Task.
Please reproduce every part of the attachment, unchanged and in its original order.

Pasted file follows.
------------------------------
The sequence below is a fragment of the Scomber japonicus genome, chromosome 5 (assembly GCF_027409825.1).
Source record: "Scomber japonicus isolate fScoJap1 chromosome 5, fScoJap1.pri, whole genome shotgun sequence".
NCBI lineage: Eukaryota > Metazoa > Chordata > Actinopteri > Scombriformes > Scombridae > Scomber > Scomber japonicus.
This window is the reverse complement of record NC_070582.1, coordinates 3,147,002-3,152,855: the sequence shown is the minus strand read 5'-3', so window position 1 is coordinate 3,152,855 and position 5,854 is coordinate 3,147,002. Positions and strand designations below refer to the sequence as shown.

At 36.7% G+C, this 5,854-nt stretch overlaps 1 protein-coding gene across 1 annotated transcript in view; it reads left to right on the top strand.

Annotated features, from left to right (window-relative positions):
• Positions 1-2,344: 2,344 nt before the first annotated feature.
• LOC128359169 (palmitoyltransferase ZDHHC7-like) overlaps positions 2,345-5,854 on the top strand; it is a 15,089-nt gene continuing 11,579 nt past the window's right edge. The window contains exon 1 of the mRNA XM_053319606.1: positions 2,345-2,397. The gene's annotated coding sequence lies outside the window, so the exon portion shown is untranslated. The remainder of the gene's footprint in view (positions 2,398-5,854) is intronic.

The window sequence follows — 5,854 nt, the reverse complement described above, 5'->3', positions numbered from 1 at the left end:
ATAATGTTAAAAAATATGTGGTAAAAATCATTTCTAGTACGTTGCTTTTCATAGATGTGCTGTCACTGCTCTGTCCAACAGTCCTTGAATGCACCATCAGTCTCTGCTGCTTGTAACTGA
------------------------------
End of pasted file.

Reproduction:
The sequence below is a fragment of the Scomber japonicus genome, chromosome 5 (assembly GCF_027409825.1).
Source record: "Scomber japonicus isolate fScoJap1 chromosome 5, fScoJap1.pri, whole genome shotgun sequence".
NCBI lineage: Eukaryota > Metazoa > Chordata > Actinopteri > Scombriformes > Scombridae > Scomber > Scomber japonicus.
This window is the reverse complement of record NC_070582.1, coordinates 3,147,002-3,152,855: the sequence shown is the minus strand read 5'-3', so window position 1 is coordinate 3,152,855 and position 5,854 is coordinate 3,147,002. Positions and strand designations below refer to the sequence as shown.

At 36.7% G+C, this 5,854-nt stretch overlaps 1 protein-coding gene across 1 annotated transcript in view; it reads left to right on the top strand.

Annotated features, from left to right (window-relative positions):
• Positions 1-2,344: 2,344 nt before the first annotated feature.
• LOC128359169 (palmitoyltransferase ZDHHC7-like) overlaps positions 2,345-5,854 on the top strand; it is a 15,089-nt gene continuing 11,579 nt past the window's right edge. The window contains exon 1 of the mRNA XM_053319606.1: positions 2,345-2,397. The gene's annotated coding sequence lies outside the window, so the exon portion shown is untranslated. The remainder of the gene's footprint in view (positions 2,398-5,854) is intronic.

The window sequence follows — 5,854 nt, the reverse complement described above, 5'->3', positions numbered from 1 at the left end:
ATAATGTTAAAAAATATGTGGTAAAAATCATTTCTAGTACGTTGCTTTTCATAGATGTGCTGTCACTGCTCTGTCCAACAGTCCTTGAATGCACCATCAGTCTCTGCTGCTTGTAACTGA